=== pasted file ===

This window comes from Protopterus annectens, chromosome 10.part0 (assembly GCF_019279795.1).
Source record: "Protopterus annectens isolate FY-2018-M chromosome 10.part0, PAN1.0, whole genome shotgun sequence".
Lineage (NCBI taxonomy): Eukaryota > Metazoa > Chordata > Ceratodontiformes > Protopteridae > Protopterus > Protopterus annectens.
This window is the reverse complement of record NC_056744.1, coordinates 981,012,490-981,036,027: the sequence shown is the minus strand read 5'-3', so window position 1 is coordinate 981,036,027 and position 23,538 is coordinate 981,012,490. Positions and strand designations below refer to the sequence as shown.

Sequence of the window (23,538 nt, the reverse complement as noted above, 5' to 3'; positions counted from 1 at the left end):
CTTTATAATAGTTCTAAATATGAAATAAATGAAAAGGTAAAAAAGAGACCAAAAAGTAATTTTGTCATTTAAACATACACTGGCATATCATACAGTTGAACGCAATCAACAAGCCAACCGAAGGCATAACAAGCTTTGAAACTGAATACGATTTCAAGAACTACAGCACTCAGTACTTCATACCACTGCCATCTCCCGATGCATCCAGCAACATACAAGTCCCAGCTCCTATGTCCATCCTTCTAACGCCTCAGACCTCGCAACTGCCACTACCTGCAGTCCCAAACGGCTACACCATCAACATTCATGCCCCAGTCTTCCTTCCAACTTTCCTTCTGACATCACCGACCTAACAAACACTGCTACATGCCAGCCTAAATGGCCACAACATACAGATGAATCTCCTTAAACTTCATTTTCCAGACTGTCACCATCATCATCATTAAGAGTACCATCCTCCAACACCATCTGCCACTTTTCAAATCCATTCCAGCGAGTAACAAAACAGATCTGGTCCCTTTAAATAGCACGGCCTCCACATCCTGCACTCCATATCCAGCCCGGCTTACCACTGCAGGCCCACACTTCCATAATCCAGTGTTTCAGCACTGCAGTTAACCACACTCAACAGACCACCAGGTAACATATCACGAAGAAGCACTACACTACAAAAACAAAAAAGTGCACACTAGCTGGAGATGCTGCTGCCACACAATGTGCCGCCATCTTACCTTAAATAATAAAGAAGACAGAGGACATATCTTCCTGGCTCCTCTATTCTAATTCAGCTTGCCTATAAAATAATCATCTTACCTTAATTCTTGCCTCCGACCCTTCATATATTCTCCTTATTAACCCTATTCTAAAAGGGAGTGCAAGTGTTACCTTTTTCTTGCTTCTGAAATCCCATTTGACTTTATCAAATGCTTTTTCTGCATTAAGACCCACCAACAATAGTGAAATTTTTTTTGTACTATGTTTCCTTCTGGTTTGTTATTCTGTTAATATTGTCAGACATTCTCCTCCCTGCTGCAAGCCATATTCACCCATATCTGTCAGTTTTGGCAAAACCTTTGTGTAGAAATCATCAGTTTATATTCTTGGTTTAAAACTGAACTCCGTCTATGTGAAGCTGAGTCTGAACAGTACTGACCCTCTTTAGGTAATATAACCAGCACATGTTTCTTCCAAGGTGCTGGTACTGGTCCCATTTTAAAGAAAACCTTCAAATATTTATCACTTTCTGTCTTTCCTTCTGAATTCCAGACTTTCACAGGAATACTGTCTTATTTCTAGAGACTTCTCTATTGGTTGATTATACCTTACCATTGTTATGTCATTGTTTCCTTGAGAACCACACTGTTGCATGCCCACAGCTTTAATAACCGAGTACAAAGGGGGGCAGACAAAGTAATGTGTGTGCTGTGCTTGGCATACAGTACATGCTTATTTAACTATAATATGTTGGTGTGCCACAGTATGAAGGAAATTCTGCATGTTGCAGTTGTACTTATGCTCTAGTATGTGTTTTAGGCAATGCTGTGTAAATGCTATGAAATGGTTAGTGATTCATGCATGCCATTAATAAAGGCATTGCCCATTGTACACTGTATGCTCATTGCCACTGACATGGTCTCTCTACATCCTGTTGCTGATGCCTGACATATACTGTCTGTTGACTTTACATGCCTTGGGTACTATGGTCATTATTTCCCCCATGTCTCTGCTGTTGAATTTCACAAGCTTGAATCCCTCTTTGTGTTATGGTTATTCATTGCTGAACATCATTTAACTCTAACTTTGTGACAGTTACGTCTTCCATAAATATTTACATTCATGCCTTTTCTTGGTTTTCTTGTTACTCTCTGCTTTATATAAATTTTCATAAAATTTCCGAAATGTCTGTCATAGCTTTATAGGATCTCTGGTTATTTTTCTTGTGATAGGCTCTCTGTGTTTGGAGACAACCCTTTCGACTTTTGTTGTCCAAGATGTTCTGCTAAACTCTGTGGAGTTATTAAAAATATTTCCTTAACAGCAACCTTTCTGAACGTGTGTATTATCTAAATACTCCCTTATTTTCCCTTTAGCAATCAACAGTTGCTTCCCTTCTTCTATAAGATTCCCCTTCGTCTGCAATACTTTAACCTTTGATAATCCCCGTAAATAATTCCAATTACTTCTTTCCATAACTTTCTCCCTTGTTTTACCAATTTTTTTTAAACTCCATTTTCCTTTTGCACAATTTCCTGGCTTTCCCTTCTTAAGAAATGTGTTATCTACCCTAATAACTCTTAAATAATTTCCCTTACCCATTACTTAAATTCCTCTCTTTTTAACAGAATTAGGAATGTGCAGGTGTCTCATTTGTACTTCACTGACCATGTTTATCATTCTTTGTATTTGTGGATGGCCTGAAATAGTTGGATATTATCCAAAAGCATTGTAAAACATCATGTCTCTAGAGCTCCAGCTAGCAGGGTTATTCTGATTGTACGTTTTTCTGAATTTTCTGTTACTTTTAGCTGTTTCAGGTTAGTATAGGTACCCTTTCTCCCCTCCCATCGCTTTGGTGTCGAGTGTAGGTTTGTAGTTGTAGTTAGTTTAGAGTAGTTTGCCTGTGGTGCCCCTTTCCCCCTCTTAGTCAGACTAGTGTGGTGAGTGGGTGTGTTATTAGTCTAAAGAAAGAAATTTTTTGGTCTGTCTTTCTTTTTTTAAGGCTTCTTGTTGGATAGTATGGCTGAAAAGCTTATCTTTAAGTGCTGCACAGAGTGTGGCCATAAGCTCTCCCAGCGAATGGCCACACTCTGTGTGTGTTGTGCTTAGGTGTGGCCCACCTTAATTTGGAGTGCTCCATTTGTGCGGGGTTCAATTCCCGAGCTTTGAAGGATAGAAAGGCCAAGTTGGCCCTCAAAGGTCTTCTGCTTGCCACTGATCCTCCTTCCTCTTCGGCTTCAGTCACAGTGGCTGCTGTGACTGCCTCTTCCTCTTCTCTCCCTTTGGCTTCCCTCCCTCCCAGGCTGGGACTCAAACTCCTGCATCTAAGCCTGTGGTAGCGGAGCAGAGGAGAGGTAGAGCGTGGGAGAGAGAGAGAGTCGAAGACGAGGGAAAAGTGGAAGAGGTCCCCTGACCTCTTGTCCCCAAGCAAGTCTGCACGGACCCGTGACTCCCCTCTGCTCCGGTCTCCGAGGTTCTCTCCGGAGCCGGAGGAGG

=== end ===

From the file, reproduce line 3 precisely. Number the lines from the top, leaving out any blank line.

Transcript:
Lineage (NCBI taxonomy): Eukaryota > Metazoa > Chordata > Ceratodontiformes > Protopteridae > Protopterus > Protopterus annectens.